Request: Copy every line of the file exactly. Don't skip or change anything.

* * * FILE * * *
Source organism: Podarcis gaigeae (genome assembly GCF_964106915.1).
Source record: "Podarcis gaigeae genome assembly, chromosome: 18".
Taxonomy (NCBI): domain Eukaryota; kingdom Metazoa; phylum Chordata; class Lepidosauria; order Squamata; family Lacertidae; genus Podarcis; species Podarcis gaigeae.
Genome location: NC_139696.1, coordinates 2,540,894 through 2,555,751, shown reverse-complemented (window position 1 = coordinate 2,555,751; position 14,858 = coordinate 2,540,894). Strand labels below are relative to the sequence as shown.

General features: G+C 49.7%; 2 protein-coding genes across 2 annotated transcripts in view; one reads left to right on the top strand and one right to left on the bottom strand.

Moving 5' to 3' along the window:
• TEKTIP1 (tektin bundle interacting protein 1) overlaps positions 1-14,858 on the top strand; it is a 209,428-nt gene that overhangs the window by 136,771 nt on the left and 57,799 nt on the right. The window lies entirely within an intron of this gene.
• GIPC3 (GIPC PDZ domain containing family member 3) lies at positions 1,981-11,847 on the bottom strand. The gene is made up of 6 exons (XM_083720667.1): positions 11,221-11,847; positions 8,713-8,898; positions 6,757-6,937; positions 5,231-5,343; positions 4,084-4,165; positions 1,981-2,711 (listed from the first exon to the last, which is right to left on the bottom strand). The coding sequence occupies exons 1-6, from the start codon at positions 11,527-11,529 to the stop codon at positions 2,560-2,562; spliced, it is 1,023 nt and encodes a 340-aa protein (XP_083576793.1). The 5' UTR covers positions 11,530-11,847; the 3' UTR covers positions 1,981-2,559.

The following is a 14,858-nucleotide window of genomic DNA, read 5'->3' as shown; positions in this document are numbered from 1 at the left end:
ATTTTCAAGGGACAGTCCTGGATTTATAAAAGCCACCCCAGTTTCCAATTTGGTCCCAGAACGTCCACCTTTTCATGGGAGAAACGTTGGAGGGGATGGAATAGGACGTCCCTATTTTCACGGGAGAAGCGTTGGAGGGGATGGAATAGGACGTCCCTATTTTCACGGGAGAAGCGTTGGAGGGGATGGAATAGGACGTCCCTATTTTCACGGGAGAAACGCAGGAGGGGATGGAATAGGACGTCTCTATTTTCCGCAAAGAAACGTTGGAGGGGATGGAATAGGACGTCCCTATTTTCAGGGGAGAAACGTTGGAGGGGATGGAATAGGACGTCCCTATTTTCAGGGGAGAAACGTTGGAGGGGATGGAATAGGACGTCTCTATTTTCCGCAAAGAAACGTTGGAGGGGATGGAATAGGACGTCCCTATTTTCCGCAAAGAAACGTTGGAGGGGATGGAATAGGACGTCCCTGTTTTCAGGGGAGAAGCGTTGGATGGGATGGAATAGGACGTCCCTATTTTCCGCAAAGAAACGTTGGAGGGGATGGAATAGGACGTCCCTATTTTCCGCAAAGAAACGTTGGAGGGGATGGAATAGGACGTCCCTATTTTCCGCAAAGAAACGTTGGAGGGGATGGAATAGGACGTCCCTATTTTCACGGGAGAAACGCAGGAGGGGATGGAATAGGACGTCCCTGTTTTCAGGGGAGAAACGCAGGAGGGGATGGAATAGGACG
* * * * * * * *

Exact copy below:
Source organism: Podarcis gaigeae (genome assembly GCF_964106915.1).
Source record: "Podarcis gaigeae genome assembly, chromosome: 18".
Taxonomy (NCBI): domain Eukaryota; kingdom Metazoa; phylum Chordata; class Lepidosauria; order Squamata; family Lacertidae; genus Podarcis; species Podarcis gaigeae.
Genome location: NC_139696.1, coordinates 2,540,894 through 2,555,751, shown reverse-complemented (window position 1 = coordinate 2,555,751; position 14,858 = coordinate 2,540,894). Strand labels below are relative to the sequence as shown.

General features: G+C 49.7%; 2 protein-coding genes across 2 annotated transcripts in view; one reads left to right on the top strand and one right to left on the bottom strand.

Moving 5' to 3' along the window:
• TEKTIP1 (tektin bundle interacting protein 1) overlaps positions 1-14,858 on the top strand; it is a 209,428-nt gene that overhangs the window by 136,771 nt on the left and 57,799 nt on the right. The window lies entirely within an intron of this gene.
• GIPC3 (GIPC PDZ domain containing family member 3) lies at positions 1,981-11,847 on the bottom strand. The gene is made up of 6 exons (XM_083720667.1): positions 11,221-11,847; positions 8,713-8,898; positions 6,757-6,937; positions 5,231-5,343; positions 4,084-4,165; positions 1,981-2,711 (listed from the first exon to the last, which is right to left on the bottom strand). The coding sequence occupies exons 1-6, from the start codon at positions 11,527-11,529 to the stop codon at positions 2,560-2,562; spliced, it is 1,023 nt and encodes a 340-aa protein (XP_083576793.1). The 5' UTR covers positions 11,530-11,847; the 3' UTR covers positions 1,981-2,559.

The following is a 14,858-nucleotide window of genomic DNA, read 5'->3' as shown; positions in this document are numbered from 1 at the left end:
ATTTTCAAGGGACAGTCCTGGATTTATAAAAGCCACCCCAGTTTCCAATTTGGTCCCAGAACGTCCACCTTTTCATGGGAGAAACGTTGGAGGGGATGGAATAGGACGTCCCTATTTTCACGGGAGAAGCGTTGGAGGGGATGGAATAGGACGTCCCTATTTTCACGGGAGAAGCGTTGGAGGGGATGGAATAGGACGTCCCTATTTTCACGGGAGAAACGCAGGAGGGGATGGAATAGGACGTCTCTATTTTCCGCAAAGAAACGTTGGAGGGGATGGAATAGGACGTCCCTATTTTCAGGGGAGAAACGTTGGAGGGGATGGAATAGGACGTCCCTATTTTCAGGGGAGAAACGTTGGAGGGGATGGAATAGGACGTCTCTATTTTCCGCAAAGAAACGTTGGAGGGGATGGAATAGGACGTCCCTATTTTCCGCAAAGAAACGTTGGAGGGGATGGAATAGGACGTCCCTGTTTTCAGGGGAGAAGCGTTGGATGGGATGGAATAGGACGTCCCTATTTTCCGCAAAGAAACGTTGGAGGGGATGGAATAGGACGTCCCTATTTTCCGCAAAGAAACGTTGGAGGGGATGGAATAGGACGTCCCTATTTTCCGCAAAGAAACGTTGGAGGGGATGGAATAGGACGTCCCTATTTTCACGGGAGAAACGCAGGAGGGGATGGAATAGGACGTCCCTGTTTTCAGGGGAGAAACGCAGGAGGGGATGGAATAGGACG